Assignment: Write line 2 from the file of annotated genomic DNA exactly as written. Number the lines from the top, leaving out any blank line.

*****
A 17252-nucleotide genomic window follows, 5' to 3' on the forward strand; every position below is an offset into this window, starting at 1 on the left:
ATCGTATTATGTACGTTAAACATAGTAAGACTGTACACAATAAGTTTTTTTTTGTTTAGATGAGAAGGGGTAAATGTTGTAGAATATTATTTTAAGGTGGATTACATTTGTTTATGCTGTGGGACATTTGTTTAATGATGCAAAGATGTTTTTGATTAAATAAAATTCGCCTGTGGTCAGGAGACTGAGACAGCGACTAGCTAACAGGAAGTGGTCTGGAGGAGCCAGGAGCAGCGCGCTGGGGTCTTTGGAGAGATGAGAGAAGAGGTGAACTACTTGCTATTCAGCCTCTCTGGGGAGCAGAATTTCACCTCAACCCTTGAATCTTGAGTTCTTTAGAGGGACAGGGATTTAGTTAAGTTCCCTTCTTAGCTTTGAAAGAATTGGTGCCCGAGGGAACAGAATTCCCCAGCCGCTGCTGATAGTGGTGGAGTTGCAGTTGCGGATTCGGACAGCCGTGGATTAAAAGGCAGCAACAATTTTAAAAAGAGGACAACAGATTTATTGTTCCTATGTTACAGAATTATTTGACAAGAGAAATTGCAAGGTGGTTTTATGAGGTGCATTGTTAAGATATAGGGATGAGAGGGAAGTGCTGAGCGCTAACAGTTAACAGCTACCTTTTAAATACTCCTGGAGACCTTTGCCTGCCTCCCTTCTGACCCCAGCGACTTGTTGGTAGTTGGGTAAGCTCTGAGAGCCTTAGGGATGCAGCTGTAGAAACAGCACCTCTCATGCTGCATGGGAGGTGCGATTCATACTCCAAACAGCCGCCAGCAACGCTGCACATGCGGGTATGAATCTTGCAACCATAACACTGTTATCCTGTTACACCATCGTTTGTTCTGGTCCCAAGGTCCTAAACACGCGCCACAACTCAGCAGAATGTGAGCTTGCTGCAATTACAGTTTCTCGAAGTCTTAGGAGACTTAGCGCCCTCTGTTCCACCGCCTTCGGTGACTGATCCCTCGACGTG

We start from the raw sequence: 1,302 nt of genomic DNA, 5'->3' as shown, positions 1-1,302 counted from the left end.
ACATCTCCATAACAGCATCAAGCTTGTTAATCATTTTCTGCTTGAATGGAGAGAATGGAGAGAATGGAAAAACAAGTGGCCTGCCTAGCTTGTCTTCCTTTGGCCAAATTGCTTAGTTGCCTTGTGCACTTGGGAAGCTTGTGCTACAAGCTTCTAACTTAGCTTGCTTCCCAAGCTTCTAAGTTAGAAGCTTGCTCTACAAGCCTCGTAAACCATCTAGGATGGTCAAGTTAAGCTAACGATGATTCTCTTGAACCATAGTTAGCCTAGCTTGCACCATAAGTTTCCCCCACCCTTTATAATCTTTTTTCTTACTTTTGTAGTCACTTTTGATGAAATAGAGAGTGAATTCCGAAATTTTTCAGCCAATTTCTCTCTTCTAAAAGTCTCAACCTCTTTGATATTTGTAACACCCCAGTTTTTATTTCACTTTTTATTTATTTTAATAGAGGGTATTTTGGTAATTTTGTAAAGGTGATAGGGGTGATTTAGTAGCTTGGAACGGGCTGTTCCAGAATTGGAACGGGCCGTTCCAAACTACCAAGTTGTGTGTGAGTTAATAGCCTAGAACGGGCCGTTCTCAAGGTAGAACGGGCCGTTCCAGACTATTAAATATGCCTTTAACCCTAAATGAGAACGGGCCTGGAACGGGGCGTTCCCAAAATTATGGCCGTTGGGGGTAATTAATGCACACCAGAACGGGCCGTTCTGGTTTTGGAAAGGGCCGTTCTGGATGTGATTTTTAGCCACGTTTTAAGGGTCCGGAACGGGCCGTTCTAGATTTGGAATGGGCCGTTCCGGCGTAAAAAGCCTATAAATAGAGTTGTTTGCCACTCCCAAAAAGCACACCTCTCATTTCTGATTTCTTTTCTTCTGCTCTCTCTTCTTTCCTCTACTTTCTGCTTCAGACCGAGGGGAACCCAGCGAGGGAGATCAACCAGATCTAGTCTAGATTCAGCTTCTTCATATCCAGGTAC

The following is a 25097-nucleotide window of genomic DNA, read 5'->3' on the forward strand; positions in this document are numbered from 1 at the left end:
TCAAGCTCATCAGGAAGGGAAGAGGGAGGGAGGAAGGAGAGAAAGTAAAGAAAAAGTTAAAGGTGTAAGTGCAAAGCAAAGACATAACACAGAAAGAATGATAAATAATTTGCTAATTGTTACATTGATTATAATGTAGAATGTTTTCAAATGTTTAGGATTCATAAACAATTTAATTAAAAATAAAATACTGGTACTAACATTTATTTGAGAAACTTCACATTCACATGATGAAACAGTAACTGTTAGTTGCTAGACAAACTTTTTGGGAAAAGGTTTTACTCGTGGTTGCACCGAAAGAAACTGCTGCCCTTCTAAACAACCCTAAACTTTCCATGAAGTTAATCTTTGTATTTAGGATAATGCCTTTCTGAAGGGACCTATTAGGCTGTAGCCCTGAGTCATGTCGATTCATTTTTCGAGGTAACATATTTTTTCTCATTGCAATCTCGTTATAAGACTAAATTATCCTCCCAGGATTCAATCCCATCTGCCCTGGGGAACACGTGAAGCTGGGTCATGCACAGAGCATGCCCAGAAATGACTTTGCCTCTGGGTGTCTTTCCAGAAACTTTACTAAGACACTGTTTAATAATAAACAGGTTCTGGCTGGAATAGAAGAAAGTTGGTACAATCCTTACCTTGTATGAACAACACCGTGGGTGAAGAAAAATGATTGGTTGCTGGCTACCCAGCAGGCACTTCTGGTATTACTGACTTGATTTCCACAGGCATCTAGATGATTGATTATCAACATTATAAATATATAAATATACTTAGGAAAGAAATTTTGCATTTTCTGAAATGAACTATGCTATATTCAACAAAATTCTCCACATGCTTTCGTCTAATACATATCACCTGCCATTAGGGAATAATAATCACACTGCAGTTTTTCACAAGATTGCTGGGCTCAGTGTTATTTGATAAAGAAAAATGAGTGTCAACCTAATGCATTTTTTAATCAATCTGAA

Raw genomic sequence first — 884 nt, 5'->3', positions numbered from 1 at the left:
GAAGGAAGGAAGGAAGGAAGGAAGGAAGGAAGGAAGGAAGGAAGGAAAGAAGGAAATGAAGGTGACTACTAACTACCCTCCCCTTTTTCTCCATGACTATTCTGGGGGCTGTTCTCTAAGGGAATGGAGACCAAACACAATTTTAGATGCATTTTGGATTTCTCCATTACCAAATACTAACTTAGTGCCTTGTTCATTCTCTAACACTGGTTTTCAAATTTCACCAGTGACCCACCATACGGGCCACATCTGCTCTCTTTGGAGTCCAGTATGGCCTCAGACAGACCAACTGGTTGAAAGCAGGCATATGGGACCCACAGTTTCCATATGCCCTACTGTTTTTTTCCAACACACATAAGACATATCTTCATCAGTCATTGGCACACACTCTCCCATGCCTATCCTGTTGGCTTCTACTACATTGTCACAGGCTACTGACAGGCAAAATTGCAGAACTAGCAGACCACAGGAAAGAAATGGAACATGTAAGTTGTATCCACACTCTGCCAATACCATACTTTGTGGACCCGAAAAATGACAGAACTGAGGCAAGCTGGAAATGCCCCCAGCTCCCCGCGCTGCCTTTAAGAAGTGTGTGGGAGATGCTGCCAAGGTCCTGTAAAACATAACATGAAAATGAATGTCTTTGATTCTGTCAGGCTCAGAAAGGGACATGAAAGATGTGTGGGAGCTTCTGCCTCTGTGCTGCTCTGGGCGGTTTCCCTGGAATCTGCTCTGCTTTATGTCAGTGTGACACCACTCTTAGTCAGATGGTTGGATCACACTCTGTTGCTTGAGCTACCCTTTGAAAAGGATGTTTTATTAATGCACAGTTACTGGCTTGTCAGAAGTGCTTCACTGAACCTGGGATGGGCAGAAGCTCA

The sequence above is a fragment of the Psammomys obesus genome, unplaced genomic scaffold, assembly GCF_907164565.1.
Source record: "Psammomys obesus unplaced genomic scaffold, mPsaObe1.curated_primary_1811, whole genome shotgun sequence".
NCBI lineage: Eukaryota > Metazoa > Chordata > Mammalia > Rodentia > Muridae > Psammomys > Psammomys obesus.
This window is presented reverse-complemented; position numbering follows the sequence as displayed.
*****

ATCGTATTATGTACGTTAAACATAGTAAGACTGTACACAATAAGTTTTTTTTTGTTTAGATGAGAAGGGGTAAATGTTGTAGAATATTATTTTAAGGTGGATTACATTTGTTTATGCTGTGGGACATTTGTTTAATGATGCAAAGATGTTTTTGATTAAATAAAATTCGCCTGTGGTCAGGAGACTGAGACAGCGACTAGCTAACAGGAAGTGGTCTGGAGGAGCCAGGAGCAGCGCGCTGGGGTCTTTGGAGAGATGAGAGAAGAGGTGAACTACTTGCTATTCAGCCTCTCTGGGGAGCAGAATTTCACCTCAACCCTTGAATCTTGAGTTCTTTAGAGGGACAGGGATTTAGTTAAGTTCCCTTCTTAGCTTTGAAAGAATTGGTGCCCGAGGGAACAGAATTCCCCAGCCGCTGCTGATAGTGGTGGAGTTGCAGTTGCGGATTCGGACAGCCGTGGATTAAAAGGCAGCAACAATTTTAAAAAGAGGACAACAGATTTATTGTTCCTATGTTACAGAATTATTTGACAAGAGAAATTGCAAGGTGGTTTTATGAGGTGCATTGTTAAGATATAGGGATGAGAGGGAAGTGCTGAGCGCTAACAGTTAACAGCTACCTTTTAAATACTCCTGGAGACCTTTGCCTGCCTCCCTTCTGACCCCAGCGACTTGTTGGTAGTTGGGTAAGCTCTGAGAGCCTTAGGGATGCAGCTGTAGAAACAGCACCTCTCATGCTGCATGGGAGGTGCGATTCATACTCCAAACAGCCGCCAGCAACGCTGCACATGCGGGTATGAATCTTGCAACCATAACACTGTTATCCTGTTACACCATCGTTTGTTCTGGTCCCAAGGTCCTAAACACGCGCCACAACTCAGCAGAATGTGAGCTTGCTGCAATTACAGTTTCTCGAAGTCTTAGGAGACTTAGCGCCCTCTGTTCCACCGCCTTCGGTGACTGATCCCTCGACGTG